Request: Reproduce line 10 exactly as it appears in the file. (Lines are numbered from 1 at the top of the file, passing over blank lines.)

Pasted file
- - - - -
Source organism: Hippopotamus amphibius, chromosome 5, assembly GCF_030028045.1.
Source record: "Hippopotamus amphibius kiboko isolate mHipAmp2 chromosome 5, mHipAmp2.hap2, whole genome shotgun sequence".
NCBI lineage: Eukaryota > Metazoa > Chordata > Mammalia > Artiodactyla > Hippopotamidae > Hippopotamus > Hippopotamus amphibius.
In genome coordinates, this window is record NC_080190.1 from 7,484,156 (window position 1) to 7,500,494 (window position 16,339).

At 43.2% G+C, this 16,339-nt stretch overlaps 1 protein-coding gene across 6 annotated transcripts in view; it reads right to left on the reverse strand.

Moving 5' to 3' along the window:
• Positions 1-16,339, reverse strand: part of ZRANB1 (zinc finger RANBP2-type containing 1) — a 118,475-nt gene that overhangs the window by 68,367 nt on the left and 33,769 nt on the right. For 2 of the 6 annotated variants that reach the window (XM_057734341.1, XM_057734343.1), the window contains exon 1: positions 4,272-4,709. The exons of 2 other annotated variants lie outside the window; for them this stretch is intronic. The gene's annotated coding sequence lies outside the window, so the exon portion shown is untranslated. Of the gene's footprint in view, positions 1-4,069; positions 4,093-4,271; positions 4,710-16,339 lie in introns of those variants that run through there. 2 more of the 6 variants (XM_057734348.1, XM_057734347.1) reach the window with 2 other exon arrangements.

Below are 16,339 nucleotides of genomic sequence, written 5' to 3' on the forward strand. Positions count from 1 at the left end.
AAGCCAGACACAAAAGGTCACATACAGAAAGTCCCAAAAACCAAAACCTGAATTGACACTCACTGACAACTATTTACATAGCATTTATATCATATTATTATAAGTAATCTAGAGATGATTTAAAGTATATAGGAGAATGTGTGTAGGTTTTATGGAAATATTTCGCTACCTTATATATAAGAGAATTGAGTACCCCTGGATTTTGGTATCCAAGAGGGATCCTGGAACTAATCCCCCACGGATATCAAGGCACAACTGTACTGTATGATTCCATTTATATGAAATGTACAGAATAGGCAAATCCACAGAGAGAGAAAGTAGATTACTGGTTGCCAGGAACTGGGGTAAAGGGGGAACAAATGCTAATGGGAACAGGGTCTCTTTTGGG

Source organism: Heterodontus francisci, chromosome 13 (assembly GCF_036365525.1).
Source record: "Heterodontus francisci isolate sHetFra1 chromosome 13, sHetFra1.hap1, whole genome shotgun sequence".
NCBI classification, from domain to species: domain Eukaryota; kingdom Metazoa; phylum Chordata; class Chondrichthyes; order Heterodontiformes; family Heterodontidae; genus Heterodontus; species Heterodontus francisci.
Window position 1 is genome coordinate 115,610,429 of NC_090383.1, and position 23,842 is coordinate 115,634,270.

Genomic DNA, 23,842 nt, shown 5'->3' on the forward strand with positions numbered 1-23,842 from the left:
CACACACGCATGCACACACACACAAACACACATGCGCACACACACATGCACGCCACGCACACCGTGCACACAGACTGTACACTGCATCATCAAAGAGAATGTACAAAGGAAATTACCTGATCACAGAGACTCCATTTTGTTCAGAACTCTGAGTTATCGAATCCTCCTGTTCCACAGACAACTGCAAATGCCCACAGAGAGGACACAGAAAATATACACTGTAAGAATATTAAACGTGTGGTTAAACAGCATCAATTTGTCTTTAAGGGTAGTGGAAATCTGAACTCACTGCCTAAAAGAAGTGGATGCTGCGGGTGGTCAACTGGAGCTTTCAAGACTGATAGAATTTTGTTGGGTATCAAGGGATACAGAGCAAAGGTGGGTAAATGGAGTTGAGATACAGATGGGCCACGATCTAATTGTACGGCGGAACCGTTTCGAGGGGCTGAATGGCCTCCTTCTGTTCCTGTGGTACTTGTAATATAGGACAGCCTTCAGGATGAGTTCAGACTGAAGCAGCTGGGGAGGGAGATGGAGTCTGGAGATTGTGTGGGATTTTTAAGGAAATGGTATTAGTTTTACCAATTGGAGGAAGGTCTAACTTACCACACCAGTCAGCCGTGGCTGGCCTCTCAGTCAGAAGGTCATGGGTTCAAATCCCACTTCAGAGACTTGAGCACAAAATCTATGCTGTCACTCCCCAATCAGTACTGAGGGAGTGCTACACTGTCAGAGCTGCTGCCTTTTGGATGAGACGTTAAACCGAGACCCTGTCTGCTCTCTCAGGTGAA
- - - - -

Source organism: Heterodontus francisci, chromosome 13 (assembly GCF_036365525.1).